As of the date this is penned (in October of 2012), the remake of Red Dawn has not been released, but I feel that as a society we could probably use a Red Dawn again to remind a complacent and safe public what war looks like when it’s happening in your backyard and that it’s not always a matter of our boys pushing some buttons and laying waste to ne’er-do-wells around the world. To be honest, I doubt that the 2012 Red Dawn will have that affect, as the story line isn’t as tangible as the Soviet threat in the 80’s.
Despite claims to the contrary, I see very little that could be deemed true patriotic propaganda or jingoism in Red Dawn in the way of speech or imagery from the American side, although I will concede that one could get “our enemies are bad!” out of the film. The Wolverines’ motivations are entirely human and make no appeals to God, mom and apple pie, free markets, Jeffersonian democracy or the Chicago Bears. Jed puts it very succinctly in the scene where he’s about to execute a captured Soviet soldier when Matt asks him “what’s the difference between us and him?” in an appeal to cancel the execution, to which Jed responds “Because we live here!” followed by dispatching the unfortunate soldier. They fought simply because the Soviets were there and to get revenge for the atrocities committed against their families, friends and community. I think it’s interesting to note that the group’s name comes from the town’s high school football mascot, the focal point of many small towns across America, instead of a name that reflects a broader American identity. I feel it localizes their resistance and makes it more about their community than the larger theater of war.
If the film is full of pro-American propaganda, they do not do a very good job of promoting the idea of a competent and able American government so it’s hard to make the argument that the movie promotes statism. Agents of the US government only surface as the helicopter that saves the Wolverines (ok, that’s significant) and terrorizes the occupying forces initially, radio broadcasts from “Free America,” a botched armored assault on the town and the downed pilot, Lt. Col. Andrew Tanner, USAF. The idea of the Soviets getting through our defenses and catching us off guard would suggest ineptness of the government, whom we trust to provide our general defense against foreign enemies. Although it’s implied at the end that the invasion was eventually repulsed, the film does not show the US military coming to save the day and make Uncle Sam the hero. There’s no saving grace in American exceptionalism in Red Dawn.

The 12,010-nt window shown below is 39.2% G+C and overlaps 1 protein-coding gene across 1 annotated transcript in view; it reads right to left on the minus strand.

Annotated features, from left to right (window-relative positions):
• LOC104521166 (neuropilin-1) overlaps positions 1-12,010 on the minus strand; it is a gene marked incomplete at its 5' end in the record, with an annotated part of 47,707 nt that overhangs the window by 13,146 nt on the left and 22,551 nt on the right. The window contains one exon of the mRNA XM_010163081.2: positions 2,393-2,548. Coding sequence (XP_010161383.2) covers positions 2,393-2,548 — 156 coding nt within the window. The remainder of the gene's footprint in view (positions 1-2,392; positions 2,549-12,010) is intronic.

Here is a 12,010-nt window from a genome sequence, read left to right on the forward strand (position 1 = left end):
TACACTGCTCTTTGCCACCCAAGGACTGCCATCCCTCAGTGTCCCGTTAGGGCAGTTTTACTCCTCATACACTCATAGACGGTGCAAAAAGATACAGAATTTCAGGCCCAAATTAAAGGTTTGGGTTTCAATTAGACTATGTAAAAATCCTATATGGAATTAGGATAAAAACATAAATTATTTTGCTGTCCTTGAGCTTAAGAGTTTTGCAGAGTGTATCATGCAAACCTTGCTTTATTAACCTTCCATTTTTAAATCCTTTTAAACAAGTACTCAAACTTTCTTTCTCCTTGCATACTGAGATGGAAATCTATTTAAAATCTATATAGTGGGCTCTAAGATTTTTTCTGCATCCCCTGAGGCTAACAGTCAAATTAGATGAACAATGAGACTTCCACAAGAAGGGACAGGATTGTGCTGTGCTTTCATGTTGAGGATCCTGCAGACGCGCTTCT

The character who appears to be the most enthusiastic about fighting is Robert, who is motivated by a burning desire for revenge and a sense of fatalism after finding out about the fate of his family. Jed would perhaps be second in enthusiasm, driven by his position as a leader and de facto father figure to the now-parentless teenagers. Neither character display any patriotic sentiments or appealto high ideals beyond reacting to direct situations throughout the movie.
Red Dawn has a lot to say about war and defense to an American public who has largely become disconnected from the human cost of war. Milius forces us to address our complacency and perhaps arrogance acquired through virtually two centuries of military victories and immunity from the death and destruction that much of the world experienced during the 20th Century. Far from being a jingoistic propaganda piece or a two-hour glorification of war, the film shows the American viewer what war actually looks like through an uncomfortably familiar setting. How anyone can watch the film and get the impression that war is a good thing is beyond me.
I recently had Red Dawn by Murray N. Rothbard from the 1984 July-August issue of Libertarian Forum pointed out to me where Rothbard came to many of the same conclusions as I did on Red Dawn. Read the essay and find more from one of the greatest political and economic thinkers of our time at www.Lewrockwell.com